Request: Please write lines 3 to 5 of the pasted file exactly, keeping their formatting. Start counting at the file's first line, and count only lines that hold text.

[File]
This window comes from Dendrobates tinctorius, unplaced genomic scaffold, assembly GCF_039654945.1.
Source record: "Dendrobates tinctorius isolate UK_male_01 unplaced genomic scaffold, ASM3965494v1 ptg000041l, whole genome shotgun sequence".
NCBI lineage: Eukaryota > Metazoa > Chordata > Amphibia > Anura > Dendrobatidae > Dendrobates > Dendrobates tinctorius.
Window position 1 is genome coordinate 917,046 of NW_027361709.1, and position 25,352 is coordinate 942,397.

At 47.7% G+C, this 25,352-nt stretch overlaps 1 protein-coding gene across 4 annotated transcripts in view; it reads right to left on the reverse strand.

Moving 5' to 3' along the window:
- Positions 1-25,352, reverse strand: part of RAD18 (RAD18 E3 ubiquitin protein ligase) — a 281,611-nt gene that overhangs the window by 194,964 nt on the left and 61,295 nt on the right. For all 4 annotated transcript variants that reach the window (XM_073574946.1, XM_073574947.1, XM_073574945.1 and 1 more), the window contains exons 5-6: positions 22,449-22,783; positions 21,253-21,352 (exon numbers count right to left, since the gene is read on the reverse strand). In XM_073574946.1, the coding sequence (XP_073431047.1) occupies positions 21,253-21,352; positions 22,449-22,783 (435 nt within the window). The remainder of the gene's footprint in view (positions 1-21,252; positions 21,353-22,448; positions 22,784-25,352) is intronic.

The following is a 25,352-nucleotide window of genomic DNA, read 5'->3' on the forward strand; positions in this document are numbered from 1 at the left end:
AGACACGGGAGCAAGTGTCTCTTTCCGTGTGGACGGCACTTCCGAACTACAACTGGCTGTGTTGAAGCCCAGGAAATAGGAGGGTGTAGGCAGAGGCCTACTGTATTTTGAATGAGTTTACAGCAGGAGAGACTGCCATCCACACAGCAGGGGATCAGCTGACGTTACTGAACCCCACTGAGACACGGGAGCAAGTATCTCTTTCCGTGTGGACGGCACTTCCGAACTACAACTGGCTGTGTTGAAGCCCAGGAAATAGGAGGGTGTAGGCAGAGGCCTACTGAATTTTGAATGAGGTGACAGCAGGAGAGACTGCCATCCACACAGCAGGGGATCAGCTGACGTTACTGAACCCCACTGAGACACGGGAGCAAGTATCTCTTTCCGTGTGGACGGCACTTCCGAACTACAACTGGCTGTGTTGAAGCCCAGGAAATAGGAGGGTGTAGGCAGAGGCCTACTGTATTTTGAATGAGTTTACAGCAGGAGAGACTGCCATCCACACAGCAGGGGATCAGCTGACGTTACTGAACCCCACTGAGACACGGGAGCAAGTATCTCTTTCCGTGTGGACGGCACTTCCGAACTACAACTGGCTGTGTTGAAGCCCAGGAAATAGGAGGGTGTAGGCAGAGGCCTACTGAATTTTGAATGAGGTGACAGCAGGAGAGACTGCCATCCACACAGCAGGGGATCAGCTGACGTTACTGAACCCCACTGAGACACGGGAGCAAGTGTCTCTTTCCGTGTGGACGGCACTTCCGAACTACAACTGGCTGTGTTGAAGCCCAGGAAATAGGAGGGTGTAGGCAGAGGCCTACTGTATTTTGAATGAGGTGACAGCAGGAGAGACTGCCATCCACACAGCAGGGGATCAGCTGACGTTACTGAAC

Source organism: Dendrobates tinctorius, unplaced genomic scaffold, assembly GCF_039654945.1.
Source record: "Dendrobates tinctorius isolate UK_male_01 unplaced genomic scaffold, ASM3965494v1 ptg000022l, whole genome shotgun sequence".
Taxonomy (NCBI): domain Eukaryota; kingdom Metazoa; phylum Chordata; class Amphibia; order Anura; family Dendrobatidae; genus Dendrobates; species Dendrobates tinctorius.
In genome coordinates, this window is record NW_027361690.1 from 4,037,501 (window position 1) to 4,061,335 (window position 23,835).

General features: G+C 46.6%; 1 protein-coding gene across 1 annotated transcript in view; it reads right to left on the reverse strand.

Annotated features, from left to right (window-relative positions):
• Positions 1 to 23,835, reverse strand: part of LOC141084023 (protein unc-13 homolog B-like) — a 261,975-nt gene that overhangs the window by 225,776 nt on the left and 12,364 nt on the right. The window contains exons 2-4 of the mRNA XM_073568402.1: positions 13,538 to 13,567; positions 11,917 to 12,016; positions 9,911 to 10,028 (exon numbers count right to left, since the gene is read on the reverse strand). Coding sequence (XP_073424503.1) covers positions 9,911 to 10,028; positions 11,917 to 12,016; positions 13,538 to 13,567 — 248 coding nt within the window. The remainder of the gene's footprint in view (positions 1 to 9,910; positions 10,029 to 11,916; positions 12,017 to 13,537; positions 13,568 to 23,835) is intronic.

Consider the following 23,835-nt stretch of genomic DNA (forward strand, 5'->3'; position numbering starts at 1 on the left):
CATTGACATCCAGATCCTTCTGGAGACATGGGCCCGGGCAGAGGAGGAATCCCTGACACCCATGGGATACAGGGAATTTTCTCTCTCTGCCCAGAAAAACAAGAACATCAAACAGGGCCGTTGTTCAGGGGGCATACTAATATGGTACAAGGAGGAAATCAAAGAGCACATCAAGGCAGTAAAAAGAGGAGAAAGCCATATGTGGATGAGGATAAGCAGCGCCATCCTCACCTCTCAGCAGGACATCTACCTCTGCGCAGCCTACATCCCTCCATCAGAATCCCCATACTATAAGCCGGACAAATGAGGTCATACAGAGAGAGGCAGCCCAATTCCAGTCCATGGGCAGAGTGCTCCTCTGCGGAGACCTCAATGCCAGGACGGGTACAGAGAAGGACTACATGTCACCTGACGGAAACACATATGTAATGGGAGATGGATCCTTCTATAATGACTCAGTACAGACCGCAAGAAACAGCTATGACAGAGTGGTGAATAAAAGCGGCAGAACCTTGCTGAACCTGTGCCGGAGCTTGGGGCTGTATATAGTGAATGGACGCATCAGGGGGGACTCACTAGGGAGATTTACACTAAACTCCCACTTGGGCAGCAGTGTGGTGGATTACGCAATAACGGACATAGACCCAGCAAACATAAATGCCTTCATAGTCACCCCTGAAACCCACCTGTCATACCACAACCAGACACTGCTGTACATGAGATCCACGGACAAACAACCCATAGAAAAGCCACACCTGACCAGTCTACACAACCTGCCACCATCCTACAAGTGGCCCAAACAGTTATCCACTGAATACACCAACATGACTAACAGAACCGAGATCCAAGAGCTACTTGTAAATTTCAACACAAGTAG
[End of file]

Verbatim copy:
NCBI lineage: Eukaryota > Metazoa > Chordata > Amphibia > Anura > Dendrobatidae > Dendrobates > Dendrobates tinctorius.
Window position 1 is genome coordinate 917,046 of NW_027361709.1, and position 25,352 is coordinate 942,397.

At 47.7% G+C, this 25,352-nt stretch overlaps 1 protein-coding gene across 4 annotated transcripts in view; it reads right to left on the reverse strand.